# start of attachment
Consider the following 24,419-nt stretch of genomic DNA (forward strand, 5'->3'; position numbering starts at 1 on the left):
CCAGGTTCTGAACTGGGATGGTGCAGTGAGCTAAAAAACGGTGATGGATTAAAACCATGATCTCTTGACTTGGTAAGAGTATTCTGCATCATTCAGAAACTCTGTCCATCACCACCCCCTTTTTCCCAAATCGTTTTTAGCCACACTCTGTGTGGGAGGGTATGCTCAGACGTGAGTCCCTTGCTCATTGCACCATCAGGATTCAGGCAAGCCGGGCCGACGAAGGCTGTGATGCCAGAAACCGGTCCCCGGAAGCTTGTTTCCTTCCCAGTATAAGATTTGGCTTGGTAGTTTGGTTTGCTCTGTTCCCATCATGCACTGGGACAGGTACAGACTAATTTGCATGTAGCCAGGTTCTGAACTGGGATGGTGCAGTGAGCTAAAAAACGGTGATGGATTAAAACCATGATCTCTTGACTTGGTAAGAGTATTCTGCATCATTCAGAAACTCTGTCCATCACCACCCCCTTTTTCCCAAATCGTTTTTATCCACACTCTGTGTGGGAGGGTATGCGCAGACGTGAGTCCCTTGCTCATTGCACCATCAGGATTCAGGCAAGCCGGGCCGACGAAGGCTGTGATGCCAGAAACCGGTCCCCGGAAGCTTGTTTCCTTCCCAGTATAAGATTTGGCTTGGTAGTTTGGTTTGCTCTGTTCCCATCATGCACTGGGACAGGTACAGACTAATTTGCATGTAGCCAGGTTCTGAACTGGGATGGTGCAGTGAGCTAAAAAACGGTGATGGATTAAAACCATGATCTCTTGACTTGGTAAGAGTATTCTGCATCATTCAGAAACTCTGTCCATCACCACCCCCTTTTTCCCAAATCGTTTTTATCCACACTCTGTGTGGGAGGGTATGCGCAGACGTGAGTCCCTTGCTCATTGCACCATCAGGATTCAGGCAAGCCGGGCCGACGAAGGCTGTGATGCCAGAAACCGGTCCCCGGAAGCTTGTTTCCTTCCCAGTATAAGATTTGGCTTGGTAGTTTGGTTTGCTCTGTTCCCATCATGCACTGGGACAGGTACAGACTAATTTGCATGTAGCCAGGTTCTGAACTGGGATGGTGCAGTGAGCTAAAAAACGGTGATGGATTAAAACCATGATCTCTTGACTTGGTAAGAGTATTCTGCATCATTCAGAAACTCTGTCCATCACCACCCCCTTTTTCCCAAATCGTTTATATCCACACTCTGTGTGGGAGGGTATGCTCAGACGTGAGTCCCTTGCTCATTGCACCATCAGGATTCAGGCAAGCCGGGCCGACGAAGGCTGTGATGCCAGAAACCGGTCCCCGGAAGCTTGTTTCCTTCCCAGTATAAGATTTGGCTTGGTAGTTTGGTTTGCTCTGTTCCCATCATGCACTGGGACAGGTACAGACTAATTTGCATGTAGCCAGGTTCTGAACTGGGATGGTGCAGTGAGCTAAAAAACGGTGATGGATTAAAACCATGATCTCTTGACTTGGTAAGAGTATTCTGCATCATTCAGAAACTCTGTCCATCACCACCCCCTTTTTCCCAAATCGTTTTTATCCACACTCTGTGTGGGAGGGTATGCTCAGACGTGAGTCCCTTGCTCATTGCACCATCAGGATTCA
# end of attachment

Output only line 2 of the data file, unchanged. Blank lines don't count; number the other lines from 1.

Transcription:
CCAGGTTCTGAACTGGGATGGTGCAGTGAGCTAAAAAACGGTGATGGATTAAAACCATGATCTCTTGACTTGGTAAGAGTATTCTGCATCATTCAGAAACTCTGTCCATCACCACCCCCTTTTTCCCAAATCGTTTTTAGCCACACTCTGTGTGGGAGGGTATGCTCAGACGTGAGTCCCTTGCTCATTGCACCATCAGGATTCAGGCAAGCCGGGCCGACGAAGGCTGTGATGCCAGAAACCGGTCCCCGGAAGCTTGTTTCCTTCCCAGTATAAGATTTGGCTTGGTAGTTTGGTTTGCTCTGTTCCCATCATGCACTGGGACAGGTACAGACTAATTTGCATGTAGCCAGGTTCTGAACTGGGATGGTGCAGTGAGCTAAAAAACGGTGATGGATTAAAACCATGATCTCTTGACTTGGTAAGAGTATTCTGCATCATTCAGAAACTCTGTCCATCACCACCCCCTTTTTCCCAAATCGTTTTTATCCACACTCTGTGTGGGAGGGTATGCGCAGACGTGAGTCCCTTGCTCATTGCACCATCAGGATTCAGGCAAGCCGGGCCGACGAAGGCTGTGATGCCAGAAACCGGTCCCCGGAAGCTTGTTTCCTTCCCAGTATAAGATTTGGCTTGGTAGTTTGGTTTGCTCTGTTCCCATCATGCACTGGGACAGGTACAGACTAATTTGCATGTAGCCAGGTTCTGAACTGGGATGGTGCAGTGAGCTAAAAAACGGTGATGGATTAAAACCATGATCTCTTGACTTGGTAAGAGTATTCTGCATCATTCAGAAACTCTGTCCATCACCACCCCCTTTTTCCCAAATCGTTTTTATCCACACTCTGTGTGGGAGGGTATGCGCAGACGTGAGTCCCTTGCTCATTGCACCATCAGGATTCAGGCAAGCCGGGCCGACGAAGGCTGTGATGCCAGAAACCGGTCCCCGGAAGCTTGTTTCCTTCCCAGTATAAGATTTGGCTTGGTAGTTTGGTTTGCTCTGTTCCCATCATGCACTGGGACAGGTACAGACTAATTTGCATGTAGCCAGGTTCTGAACTGGGATGGTGCAGTGAGCTAAAAAACGGTGATGGATTAAAACCATGATCTCTTGACTTGGTAAGAGTATTCTGCATCATTCAGAAACTCTGTCCATCACCACCCCCTTTTTCCCAAATCGTTTATATCCACACTCTGTGTGGGAGGGTATGCTCAGACGTGAGTCCCTTGCTCATTGCACCATCAGGATTCAGGCAAGCCGGGCCGACGAAGGCTGTGATGCCAGAAACCGGTCCCCGGAAGCTTGTTTCCTTCCCAGTATAAGATTTGGCTTGGTAGTTTGGTTTGCTCTGTTCCCATCATGCACTGGGACAGGTACAGACTAATTTGCATGTAGCCAGGTTCTGAACTGGGATGGTGCAGTGAGCTAAAAAACGGTGATGGATTAAAACCATGATCTCTTGACTTGGTAAGAGTATTCTGCATCATTCAGAAACTCTGTCCATCACCACCCCCTTTTTCCCAAATCGTTTTTATCCACACTCTGTGTGGGAGGGTATGCTCAGACGTGAGTCCCTTGCTCATTGCACCATCAGGATTCA